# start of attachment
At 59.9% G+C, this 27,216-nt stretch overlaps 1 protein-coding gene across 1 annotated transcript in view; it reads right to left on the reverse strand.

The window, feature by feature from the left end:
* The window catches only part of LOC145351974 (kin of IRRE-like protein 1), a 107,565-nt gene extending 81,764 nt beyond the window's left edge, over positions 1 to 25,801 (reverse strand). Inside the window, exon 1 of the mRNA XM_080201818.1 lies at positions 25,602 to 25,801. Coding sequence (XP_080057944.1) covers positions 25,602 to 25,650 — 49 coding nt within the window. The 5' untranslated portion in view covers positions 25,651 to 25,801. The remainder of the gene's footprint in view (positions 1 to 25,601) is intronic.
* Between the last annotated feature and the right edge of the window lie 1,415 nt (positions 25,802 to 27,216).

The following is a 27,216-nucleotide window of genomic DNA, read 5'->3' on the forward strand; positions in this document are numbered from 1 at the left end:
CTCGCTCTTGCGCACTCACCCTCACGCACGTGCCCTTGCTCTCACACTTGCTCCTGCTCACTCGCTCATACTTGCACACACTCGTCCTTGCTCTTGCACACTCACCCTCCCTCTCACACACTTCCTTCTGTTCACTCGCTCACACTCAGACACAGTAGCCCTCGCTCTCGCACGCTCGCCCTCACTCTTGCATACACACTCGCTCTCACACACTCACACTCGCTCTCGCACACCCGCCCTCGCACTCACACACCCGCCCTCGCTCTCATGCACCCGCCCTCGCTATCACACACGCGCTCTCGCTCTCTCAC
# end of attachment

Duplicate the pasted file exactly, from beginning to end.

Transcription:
At 59.9% G+C, this 27,216-nt stretch overlaps 1 protein-coding gene across 1 annotated transcript in view; it reads right to left on the reverse strand.

The window, feature by feature from the left end:
* The window catches only part of LOC145351974 (kin of IRRE-like protein 1), a 107,565-nt gene extending 81,764 nt beyond the window's left edge, over positions 1 to 25,801 (reverse strand). Inside the window, exon 1 of the mRNA XM_080201818.1 lies at positions 25,602 to 25,801. Coding sequence (XP_080057944.1) covers positions 25,602 to 25,650 — 49 coding nt within the window. The 5' untranslated portion in view covers positions 25,651 to 25,801. The remainder of the gene's footprint in view (positions 1 to 25,601) is intronic.
* Between the last annotated feature and the right edge of the window lie 1,415 nt (positions 25,802 to 27,216).

The following is a 27,216-nucleotide window of genomic DNA, read 5'->3' on the forward strand; positions in this document are numbered from 1 at the left end:
CTCGCTCTTGCGCACTCACCCTCACGCACGTGCCCTTGCTCTCACACTTGCTCCTGCTCACTCGCTCATACTTGCACACACTCGTCCTTGCTCTTGCACACTCACCCTCCCTCTCACACACTTCCTTCTGTTCACTCGCTCACACTCAGACACAGTAGCCCTCGCTCTCGCACGCTCGCCCTCACTCTTGCATACACACTCGCTCTCACACACTCACACTCGCTCTCGCACACCCGCCCTCGCACTCACACACCCGCCCTCGCTCTCATGCACCCGCCCTCGCTATCACACACGCGCTCTCGCTCTCTCAC